Language as a Predictor of Anxiety, Depression, and Self-Efficacy Scores and Recovery Rate in Teenagers with Chronic Fatigue Syndrome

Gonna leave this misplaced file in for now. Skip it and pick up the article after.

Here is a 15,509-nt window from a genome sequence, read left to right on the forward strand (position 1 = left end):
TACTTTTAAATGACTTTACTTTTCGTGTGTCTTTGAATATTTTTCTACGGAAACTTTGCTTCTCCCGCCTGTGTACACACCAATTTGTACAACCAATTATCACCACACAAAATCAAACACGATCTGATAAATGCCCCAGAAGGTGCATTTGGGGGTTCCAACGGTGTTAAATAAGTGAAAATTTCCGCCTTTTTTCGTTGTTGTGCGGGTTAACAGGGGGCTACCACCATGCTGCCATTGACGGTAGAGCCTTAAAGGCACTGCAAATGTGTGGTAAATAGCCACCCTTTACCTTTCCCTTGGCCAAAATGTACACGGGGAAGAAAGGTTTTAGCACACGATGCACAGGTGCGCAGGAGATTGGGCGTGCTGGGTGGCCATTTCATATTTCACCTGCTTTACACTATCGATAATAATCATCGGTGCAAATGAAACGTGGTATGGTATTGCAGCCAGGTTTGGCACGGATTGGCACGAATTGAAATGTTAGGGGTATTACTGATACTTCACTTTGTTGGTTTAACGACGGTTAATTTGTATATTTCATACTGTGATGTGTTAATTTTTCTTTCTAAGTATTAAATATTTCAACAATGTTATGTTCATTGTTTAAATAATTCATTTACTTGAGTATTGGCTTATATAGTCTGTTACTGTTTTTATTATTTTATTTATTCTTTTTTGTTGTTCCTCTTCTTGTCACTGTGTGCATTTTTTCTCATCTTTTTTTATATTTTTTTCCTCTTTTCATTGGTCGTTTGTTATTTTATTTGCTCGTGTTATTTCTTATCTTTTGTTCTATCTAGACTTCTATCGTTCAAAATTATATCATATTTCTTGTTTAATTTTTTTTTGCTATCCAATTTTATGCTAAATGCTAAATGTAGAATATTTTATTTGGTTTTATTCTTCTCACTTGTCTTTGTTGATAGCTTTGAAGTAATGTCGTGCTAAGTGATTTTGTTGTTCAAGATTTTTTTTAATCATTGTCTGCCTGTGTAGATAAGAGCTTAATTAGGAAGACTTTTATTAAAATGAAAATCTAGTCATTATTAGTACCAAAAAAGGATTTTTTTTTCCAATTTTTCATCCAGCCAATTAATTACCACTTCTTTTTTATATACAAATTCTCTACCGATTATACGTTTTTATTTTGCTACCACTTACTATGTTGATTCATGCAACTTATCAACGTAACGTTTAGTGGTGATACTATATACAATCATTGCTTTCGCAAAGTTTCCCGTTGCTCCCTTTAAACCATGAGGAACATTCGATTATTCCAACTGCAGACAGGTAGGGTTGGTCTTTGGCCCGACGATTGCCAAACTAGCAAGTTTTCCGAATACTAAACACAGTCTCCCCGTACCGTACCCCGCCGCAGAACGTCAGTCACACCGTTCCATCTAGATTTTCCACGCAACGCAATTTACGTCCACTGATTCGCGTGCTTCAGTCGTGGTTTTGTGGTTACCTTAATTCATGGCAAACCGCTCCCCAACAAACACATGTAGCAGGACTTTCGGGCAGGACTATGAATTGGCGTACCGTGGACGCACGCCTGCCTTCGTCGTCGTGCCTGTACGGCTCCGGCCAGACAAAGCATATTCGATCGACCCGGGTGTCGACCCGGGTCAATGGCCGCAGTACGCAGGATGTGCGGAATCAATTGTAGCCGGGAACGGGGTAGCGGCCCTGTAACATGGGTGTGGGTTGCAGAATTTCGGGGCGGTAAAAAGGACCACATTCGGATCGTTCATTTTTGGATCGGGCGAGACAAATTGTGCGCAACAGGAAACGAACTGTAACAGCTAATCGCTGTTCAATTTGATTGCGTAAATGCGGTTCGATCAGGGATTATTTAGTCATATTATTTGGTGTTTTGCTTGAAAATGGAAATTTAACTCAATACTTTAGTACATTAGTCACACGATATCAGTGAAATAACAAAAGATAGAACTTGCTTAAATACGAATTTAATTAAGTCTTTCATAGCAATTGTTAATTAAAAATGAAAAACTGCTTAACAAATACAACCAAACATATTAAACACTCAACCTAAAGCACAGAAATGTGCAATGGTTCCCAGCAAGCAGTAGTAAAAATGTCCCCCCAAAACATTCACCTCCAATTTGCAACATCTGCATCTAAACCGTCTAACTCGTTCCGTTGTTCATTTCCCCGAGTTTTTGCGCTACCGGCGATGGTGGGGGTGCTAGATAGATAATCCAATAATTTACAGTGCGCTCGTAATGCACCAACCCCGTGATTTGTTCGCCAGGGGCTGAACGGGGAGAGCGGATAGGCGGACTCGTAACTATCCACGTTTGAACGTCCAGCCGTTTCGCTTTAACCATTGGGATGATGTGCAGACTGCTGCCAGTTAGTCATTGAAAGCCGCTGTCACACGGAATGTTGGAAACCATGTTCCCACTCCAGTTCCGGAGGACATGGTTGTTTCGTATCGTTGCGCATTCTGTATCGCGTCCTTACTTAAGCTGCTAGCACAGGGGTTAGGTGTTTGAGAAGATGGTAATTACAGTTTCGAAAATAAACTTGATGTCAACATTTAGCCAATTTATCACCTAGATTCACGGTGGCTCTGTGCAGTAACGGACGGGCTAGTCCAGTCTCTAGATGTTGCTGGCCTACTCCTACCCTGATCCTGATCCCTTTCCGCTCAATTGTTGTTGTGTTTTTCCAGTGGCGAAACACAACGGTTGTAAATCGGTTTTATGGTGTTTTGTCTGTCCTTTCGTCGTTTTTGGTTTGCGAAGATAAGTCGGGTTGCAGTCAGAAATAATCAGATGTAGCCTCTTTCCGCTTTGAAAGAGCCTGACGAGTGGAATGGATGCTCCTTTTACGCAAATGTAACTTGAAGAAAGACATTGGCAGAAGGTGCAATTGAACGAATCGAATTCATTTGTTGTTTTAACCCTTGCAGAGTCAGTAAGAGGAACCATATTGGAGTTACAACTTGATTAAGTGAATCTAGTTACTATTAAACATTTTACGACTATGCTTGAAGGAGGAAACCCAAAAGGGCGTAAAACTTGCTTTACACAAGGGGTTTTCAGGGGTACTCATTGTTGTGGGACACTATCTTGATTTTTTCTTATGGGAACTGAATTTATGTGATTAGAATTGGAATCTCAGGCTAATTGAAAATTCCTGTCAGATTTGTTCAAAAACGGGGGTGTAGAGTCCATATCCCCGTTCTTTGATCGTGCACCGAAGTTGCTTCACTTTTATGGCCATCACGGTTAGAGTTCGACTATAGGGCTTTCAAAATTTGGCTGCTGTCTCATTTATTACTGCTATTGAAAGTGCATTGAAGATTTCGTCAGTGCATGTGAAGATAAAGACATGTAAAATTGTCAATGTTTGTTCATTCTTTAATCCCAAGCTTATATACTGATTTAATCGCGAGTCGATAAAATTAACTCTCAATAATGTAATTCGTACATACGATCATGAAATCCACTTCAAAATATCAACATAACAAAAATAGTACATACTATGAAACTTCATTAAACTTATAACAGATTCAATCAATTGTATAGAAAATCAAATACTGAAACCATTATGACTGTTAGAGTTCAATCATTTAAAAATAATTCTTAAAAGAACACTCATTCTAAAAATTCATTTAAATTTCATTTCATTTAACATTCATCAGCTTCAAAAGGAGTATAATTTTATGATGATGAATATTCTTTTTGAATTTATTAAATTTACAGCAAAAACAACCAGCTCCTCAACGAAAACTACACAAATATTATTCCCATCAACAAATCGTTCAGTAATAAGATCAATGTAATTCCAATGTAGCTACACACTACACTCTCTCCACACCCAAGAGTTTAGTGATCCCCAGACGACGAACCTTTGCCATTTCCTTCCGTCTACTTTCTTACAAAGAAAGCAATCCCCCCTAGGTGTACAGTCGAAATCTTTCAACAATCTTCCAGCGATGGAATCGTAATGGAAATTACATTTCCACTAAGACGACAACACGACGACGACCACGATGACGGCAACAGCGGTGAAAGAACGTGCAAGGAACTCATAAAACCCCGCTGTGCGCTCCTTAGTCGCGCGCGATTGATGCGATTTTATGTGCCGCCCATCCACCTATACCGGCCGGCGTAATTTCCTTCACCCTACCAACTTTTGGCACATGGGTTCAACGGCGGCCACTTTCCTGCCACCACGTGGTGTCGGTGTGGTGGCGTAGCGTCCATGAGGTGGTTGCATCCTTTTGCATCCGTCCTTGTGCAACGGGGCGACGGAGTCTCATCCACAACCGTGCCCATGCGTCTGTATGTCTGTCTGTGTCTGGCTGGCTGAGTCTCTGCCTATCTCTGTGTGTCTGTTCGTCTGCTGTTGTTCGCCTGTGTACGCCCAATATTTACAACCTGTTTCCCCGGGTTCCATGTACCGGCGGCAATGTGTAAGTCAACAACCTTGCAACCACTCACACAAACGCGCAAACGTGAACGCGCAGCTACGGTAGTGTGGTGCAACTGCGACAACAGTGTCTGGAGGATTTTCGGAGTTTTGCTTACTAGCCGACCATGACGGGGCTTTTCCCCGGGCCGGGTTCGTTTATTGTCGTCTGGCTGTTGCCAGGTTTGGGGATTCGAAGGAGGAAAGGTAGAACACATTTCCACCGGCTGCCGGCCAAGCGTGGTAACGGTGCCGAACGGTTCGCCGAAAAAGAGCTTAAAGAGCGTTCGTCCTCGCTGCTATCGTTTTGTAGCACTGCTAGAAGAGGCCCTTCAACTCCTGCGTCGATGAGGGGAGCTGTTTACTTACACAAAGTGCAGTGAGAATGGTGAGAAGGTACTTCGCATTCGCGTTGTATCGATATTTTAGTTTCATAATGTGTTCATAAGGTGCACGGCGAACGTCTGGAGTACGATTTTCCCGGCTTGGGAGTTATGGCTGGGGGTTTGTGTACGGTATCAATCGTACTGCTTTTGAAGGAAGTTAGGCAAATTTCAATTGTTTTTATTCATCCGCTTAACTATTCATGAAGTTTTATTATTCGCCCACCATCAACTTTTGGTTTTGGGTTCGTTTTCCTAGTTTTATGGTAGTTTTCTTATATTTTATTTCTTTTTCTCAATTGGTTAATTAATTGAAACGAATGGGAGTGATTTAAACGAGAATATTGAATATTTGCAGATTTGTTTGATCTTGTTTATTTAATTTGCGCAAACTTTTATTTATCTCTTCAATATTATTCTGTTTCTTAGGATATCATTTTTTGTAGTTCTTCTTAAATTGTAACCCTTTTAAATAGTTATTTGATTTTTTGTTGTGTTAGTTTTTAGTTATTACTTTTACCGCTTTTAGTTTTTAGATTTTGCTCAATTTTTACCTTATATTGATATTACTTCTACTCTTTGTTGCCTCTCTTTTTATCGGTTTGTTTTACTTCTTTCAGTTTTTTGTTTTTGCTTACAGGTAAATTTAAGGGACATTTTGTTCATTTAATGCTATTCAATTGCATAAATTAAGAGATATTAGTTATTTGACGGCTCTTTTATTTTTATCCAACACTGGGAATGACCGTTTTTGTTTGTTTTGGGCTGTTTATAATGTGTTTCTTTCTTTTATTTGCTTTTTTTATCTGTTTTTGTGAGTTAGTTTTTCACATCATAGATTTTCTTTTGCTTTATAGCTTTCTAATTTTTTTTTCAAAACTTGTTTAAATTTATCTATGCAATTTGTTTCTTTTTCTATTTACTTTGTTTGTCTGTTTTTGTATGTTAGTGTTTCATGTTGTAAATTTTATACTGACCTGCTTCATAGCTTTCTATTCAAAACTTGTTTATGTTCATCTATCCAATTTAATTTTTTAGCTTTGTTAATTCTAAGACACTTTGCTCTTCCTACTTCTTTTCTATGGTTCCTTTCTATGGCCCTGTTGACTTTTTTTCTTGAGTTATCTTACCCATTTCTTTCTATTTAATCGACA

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Nowadays, Artificial Intelligence (AI) models are being used in multiple areas of the healthcare sector. This thesis looks into the relationship between language use of teenaged patients with Chronic Fatigue Syndrome (CFS) and their anxiety, depression, self-efficacy, and CFS treatment outcome. This research aims to make it easier for healthcare professionals to get an indication of the level of a patient’s anxiety or depression, the measure of their self-efficacy, and whether or not a specific type of treatment will work for a patient. Using a short text written by the patient to get such an indication would facilitate an earlier start of effective treatment. This thesis uses data from 102 patients who received online email-based Cognitive Behavioural Therapy for its two main focus areas. The first focus area looks at the correlation between a patient’s language use and their anxiety, depression, and self-efficacy. This is done by training n-gram-based language models and Naive Bayes on the text in the emails to predict the patients’ anxiety, depression, and self-efficacy scores. The language models’ results were compared to those of models trained on randomly generated scores, and it was shown that outputs of these models were statistically significant. The language model performed better than Naive Bayes, and it was concluded that there was a correlation between language use and anxiety, depression, and self-efficacy. The second focus area looks at how well the language used by the patients in the emails sent to their therapists can be used with various AI models to predict the level of their anxiety and depression, the measure of their self-efficacy, and their CFS treatment outcome. This was done using the number of non-agentic language features per email, Bag of Words, and BERTje embeddings. These features were used as input for both logistic regression models and neural networks. When using logistic regression, the models for predicting self-efficacy using BERTje embeddings performed best. The neural networks using BERTje embeddings outperformed the logistic regression models when predicting anxiety, depression, self-efficacy, and treatment outcome. Thus it was concluded that it is possible to predict anxiety, depression, self-efficacy, and patient recovery based on language use.